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Writer's Corner- New Brunswick

Lost Treasure
By Barry L. Hatt

   The year was 1950 and Josephine (Gilmore) Corning, from St. George, New Brunswick, was working as a teacher under what was known as a Local License, in Clarence Ridge, New Brunswick. She made the grand sum of 50$ per month which did not allow her much money to pursue one of her favorite pastimes, collecting antiques.
   As fate would have it Mrs. Helen Clark, or Mrs. J. Sutton Clark, was rooming at the Seeley house, also known as the Clark house. She heard that Josephine was looking for a roll-top desk and came to see if she would be interested in the one that she had stored at the residence of Helen Gilmore.
   Josephine immediately bought the huge, business type, Mission Oak, roll-top desk for the grand sum of 25$, of which she had to borrow 10$ from her father, Arthur Gilmore, to pay for it. In the desk, which was a treasure to her, Josephine found other smaller treasures; A glass ink-well, a letter opener and scissors in a sheath, a glass container with a round glass roller used for wetting stamps and letters, and a business card that read: J. Sutton Clark, Sardine Factory and Weir Owner, L’Etang, New Brunswick.
   In 1898 J. Sutton Clark built a sardine factory at Lime Kiln Bay, part of L’Étang Harbour, which as stated in the book Canned by John Gilman, “ became the fourth major packer of sardines in Canada.” In Canned we also learn that the business ran for about 15 years until competition wore J. Sutton down and financial difficulties caused the closure of the factory.
   A mysterious fire burnt the factory and surrounding buildings to the ground in 1920, but J. Sutton also owned a large store in St. George, which he operated until his death in 1947.
   The roll-top desk must have been in the factory or in their home in L’Étang as the business card and later evidence indicates.
   It wasn’t until another 30 years passed until Josephine found another treasure that she had overlooked. An antique dealer was interested in buying the desk for the sum of 500$, and showed Josephine how to take the roll front off to fix a slight tear. Josephine noticed the edge of something white as she was cleaning the desk and, using a thin object, fished a letter out from the place where the roller-top goes when the desk is opened. The letter had the name ‘Carrie Hatt’ on the front but no date or address.
   Asking around she found that no one knew who Carrie Hatt was. Several more years passed until she finally asked Braden Hatt, my brother, if he knew who Carrie Hatt was. His reply was “Yes, she is my aunt.”
   Finally after more than 20 years of searching, after she found the letter, Josephine had a lead and eventually spoke to my mother, Olive, who in turn gave the letter to my aunt Carrie.
   Aunt Carrie had married William Ring and for years had lived in Connecticut, returning to L’Étang for the summer, which is one reason why most people did not recognize the name, ‘Carrie Hatt’. The letter turned out to be a letter from Helen Clark to my aunt Carrie wishing her a happy birthday and reminiscing about the days that they had spent together in Sunday school, Helen as teacher and Carrie as student. The letter could be dated as written in 1936 because it spoke of the death of Carries’ mother, my grandmother, Margaret Elizabeth (Danbury) Hatt, in L’Étang, and my Aunt Carries’ role in helping her and the family during the time of illness. My aunt would have been 17 at the time.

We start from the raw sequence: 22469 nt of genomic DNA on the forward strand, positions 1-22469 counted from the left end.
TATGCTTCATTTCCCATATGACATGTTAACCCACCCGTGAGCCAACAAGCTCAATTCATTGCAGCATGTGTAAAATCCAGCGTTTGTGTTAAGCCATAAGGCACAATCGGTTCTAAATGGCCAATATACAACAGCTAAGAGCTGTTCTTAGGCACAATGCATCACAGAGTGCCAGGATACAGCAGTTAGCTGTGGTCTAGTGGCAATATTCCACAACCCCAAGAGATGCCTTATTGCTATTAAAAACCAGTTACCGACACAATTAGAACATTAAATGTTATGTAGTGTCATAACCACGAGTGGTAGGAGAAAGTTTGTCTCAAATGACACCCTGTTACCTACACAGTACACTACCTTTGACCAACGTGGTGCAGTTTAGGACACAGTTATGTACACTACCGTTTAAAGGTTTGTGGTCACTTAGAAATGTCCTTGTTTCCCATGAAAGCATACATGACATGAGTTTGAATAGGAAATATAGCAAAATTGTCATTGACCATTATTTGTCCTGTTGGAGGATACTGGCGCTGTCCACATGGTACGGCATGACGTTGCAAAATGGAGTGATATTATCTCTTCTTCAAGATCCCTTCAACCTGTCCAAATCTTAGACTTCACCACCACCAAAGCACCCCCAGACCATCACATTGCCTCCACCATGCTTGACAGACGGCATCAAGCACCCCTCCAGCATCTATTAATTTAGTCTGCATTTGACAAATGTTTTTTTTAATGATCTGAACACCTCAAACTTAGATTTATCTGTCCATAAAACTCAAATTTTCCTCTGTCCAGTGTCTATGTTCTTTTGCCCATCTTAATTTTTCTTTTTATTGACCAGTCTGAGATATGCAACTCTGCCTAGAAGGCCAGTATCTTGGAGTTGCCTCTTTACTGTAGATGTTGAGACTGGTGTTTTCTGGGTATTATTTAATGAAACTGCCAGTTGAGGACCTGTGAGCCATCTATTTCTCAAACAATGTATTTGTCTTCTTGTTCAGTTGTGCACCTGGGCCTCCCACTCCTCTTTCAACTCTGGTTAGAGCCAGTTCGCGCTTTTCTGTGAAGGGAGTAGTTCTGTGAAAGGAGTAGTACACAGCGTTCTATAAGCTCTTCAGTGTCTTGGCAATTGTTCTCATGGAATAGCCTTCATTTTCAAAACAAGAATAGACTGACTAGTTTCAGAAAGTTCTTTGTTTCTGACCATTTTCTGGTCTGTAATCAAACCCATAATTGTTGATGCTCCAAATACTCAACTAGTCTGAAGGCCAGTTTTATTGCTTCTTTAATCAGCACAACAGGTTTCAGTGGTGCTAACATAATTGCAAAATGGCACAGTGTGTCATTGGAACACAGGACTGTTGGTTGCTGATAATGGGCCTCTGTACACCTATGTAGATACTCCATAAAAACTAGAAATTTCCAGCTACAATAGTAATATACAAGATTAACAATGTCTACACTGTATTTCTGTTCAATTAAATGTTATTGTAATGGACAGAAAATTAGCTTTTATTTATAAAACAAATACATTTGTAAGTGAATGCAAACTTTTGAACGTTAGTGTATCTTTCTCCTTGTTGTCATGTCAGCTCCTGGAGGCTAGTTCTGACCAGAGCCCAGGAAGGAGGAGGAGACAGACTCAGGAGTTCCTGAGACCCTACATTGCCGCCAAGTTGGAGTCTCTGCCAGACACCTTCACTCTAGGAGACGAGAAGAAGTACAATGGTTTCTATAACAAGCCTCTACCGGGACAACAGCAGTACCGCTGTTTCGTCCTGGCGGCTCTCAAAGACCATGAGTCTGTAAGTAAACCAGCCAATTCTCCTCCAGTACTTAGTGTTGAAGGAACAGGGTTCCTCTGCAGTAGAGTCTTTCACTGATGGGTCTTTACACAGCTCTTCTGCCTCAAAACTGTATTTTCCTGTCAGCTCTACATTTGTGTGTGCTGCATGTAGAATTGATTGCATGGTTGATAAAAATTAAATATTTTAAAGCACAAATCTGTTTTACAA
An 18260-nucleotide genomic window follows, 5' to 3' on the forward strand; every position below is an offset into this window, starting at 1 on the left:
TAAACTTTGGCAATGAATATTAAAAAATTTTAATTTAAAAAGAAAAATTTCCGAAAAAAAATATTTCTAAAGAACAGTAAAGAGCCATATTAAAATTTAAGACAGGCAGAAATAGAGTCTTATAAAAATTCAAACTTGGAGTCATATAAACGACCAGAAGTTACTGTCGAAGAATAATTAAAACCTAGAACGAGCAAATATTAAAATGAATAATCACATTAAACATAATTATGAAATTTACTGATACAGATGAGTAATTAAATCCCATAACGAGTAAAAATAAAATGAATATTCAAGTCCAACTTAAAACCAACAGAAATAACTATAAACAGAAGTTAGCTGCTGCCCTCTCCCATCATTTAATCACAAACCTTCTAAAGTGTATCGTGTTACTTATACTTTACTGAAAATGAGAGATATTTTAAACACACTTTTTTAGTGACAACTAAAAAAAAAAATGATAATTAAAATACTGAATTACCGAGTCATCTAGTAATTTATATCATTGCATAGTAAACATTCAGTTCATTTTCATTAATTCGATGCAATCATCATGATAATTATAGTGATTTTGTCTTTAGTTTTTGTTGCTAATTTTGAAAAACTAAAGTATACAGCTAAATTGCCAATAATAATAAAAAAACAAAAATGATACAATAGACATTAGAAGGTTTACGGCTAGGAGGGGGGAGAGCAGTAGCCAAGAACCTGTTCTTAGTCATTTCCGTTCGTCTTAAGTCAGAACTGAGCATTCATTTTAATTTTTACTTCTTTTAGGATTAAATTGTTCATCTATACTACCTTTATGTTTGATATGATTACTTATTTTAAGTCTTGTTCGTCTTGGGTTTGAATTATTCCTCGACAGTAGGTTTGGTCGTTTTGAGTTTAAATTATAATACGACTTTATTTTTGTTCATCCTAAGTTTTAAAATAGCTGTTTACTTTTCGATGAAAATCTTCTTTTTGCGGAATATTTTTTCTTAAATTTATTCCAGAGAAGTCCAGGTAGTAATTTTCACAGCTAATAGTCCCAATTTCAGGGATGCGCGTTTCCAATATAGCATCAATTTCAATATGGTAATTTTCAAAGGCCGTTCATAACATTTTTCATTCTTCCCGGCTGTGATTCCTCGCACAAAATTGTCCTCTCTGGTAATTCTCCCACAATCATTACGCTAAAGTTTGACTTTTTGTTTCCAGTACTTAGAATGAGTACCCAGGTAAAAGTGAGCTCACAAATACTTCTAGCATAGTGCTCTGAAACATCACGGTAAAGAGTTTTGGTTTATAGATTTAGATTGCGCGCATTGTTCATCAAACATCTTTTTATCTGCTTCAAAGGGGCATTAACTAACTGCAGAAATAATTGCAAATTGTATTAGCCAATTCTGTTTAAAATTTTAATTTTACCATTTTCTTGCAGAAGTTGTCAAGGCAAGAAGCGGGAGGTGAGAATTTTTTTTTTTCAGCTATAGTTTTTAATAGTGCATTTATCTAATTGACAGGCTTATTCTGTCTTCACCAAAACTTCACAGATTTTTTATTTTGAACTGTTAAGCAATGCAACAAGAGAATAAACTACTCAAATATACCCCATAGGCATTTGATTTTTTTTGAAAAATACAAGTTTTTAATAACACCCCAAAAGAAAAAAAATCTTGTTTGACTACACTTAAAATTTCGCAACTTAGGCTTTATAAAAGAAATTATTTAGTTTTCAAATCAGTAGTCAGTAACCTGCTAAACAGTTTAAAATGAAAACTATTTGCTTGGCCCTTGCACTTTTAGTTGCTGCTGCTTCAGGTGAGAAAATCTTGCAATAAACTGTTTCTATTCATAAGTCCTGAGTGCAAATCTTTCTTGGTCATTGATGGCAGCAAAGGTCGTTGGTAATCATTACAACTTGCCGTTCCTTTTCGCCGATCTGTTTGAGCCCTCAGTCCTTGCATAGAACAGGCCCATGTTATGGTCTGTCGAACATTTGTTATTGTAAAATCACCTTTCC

The following excerpt from the gracefully written note shows that it was written in L’Étang, and the depth of feeling that Helen Clark had: “ Carrie dear, how greatly your precious mother is missed, not alone in her home but in this community, where her beautiful character and splendid example were a wonderful example for good to all who knew her. But we must not be selfish enough to wish her back, ours is the loss, not hers. She has gone to spend eternity with her Savior in the beautiful world beyond. Let us try to carry on, my dear, as she would have us and as I saw you doing. Shall never forget your quiet-loving, gentle Christ-like serving of all your dear ones in the home thru all the last days your dear mother was with us, here on earth.”
   Although the letter took more than 67 years to find its way to aunt Carrie, who is now 87 years of age, it was met with great emotion and gratitude. It describes the type of person that my aunt Carrie is and I feel that I got to know the wonderful person that Helen Clark was. To me it was also a testimony to my grandmother, Margaret Elizabeth (Danbury) Hatt, who died at the age of 55, after having 13 children. She left 11 children and my grandfather, Artimus Hatt, behind. This was my first opportunity to get a first-hand, close glimpse of her. Through her I have seen and felt the loving service that all my aunts have continually displayed, throughout my life.
   Josephine has since acquired a 1908 Sears and Roebucks catalogue that showed similar desks for sale from $15.65 to $26.95. The desk she bought has proven to be a treasure chest in many ways. Josephine has already been offered 1500$ for the roll-top desk by an antique dealer, which shows how much more it is really worth, plus she found other treasures within, that are priceless. The desk and contents have given us a look at the long and interesting history of life in L’Étang, and a glimpse of people and life in the early 1900s. Thank you Josephine for this interesting look at our past.

Barry Hatt lives in Dumfries. You may contact him through his e-mail address which is


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